HR Management & Compliance

What Are the Rules for Mixed-Motive Bias in California?

In early 2013, the California Court of Appeals ruled in favor of an employee in a so-called “mixed-motive” case (when an employer has both unlawful and legitimate reasons for taking an adverse employment action) brought under the state Fair Employment and Housing Act (FEHA).

Because of the state Supreme Court’s decision in another mixed-motive case, though, the appellate court recently switched gears and reversed its judgment for the employee. Read on to find out why the court changed its position—and the limits of that change.

Clerk claims pregnancy discrimination

In July 2006, Lorena Alamo started working for Los Angeles-based Practice Management Information Corporation (PMIC), a publisher of medical coding and compliance books.

She began as a clerk in the collections department and was later promoted to lead collections clerk. Alamo received regular pay raises during her employment, and by January 2009, her base rate was $18 per hour.

On January 15, 2009, Alamo began a pregnancy-related leave of absence; her child was born about 2 weeks later. PMIC hired Marcell Moran on a part-time temporary basis to fill Alamo’s position while she was on leave. Moran was paid $14 per hour. In mid-February, Alamo asked for and was granted 6 more weeks of maternity leave.

Before Alamo’s leave, her supervisor had some concerns about her performance. The supervisor, however, never felt it necessary to issue Alamo any written warnings about her performance before the leave.

During the leave, the supervisor became aware of additional performance problems concerning neglected customer accounts that caused her more concern. The supervisor planned to discuss them with Alamo when she returned to work in April. With that plan in mind, the supervisor advised Alamo not to return to work until April 22, when the supervisor would be back in the office from vacation.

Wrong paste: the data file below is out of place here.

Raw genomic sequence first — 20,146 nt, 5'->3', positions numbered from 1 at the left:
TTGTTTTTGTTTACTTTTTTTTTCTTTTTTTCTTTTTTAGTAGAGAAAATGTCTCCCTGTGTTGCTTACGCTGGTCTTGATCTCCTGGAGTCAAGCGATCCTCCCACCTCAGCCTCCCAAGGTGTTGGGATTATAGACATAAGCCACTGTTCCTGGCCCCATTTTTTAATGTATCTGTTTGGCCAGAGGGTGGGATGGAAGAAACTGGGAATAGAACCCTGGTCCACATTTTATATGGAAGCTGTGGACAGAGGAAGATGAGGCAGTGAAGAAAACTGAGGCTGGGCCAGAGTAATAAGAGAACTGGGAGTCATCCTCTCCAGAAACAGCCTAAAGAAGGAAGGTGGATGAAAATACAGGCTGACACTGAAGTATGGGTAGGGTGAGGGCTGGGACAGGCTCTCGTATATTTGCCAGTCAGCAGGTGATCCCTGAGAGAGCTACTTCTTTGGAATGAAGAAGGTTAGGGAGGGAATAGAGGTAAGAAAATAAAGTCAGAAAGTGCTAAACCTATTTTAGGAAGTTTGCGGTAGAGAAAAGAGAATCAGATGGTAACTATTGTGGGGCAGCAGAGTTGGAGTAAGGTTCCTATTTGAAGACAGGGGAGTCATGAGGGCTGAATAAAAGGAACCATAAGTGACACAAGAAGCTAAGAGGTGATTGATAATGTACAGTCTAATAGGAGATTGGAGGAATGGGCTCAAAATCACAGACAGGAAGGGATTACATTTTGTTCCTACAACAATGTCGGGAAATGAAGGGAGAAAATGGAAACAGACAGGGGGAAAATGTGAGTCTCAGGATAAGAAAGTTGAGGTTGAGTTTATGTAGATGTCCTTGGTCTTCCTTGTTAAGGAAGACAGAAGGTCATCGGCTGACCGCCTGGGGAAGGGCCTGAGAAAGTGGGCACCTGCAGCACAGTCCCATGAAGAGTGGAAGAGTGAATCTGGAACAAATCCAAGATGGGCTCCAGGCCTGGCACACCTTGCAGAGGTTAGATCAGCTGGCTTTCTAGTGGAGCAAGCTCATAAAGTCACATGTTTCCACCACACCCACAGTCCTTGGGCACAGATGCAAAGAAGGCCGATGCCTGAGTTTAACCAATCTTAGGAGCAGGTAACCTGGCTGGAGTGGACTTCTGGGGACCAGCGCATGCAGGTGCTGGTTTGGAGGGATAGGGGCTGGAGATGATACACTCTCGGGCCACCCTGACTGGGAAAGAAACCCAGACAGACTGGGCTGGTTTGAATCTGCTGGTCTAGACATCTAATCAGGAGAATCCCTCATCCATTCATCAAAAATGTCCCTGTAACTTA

Pregnancy bias isn’t the only thing you need to worry about, especially since the EEOC is cracking down on national origin discrimination. Learn more at our webinar next week.

About 1 week before her return date, Alamo obtained permission from PMIC’s executive vice president to come into the office to have lunch with a coworker. The visit went poorly. Alamo got into an argument with Moran, who ended up telling Alamo that she was going to be fired.

When Alamo contacted the executive vice president and her supervisor later that day to inquire about Moran’s statement, the supervisor responded that they would discuss the matter when she returned to work.

After working for about 3 hours on the day of her return, Alamo was called into a meeting with the supervisor and executive vice president and terminated.

Alamo sued PMIC for pregnancy discrimination, and the jury awarded her $10,000 in damages. The trial court also awarded her about $51,000 for her attorneys’ fees and costs. (FEHA allows a prevailing party to recover such fees and costs from the other party.) PMIC appealed.

The Court of Appeals’ first ruling

PMIC contended that the jury instructions incorrectly indicated that Alamo had to prove that discrimination based on her pregnancy-related leave was merely "a motivating reason" for her termination.

PMIC claimed that Alamo should have been required to prove discrimination was the "but for" cause of the discharge—or that the employer had no other legitimate reason, such as performance problems, for firing her.

The Court of Appeals, however, concluded that the jury instructions properly required Alamo to establish that her protected status was simply a cause of the adverse employment decision and affirmed the jury verdict. (Alamo v. Practice Management Information Corp., Calif. Court of Appeals (Dist. 2) No. B230909, 2013)

Tomorrow, we’ll look at the California Supreme Court’s more recent ruling—which turned the tables against Alamo.

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1 thought on “What Are the Rules for Mixed-Motive Bias in California?”

  1. I’m curious what the evidence was that there was pregnancy discrimination–is it simply inferred because she had been pregnant?

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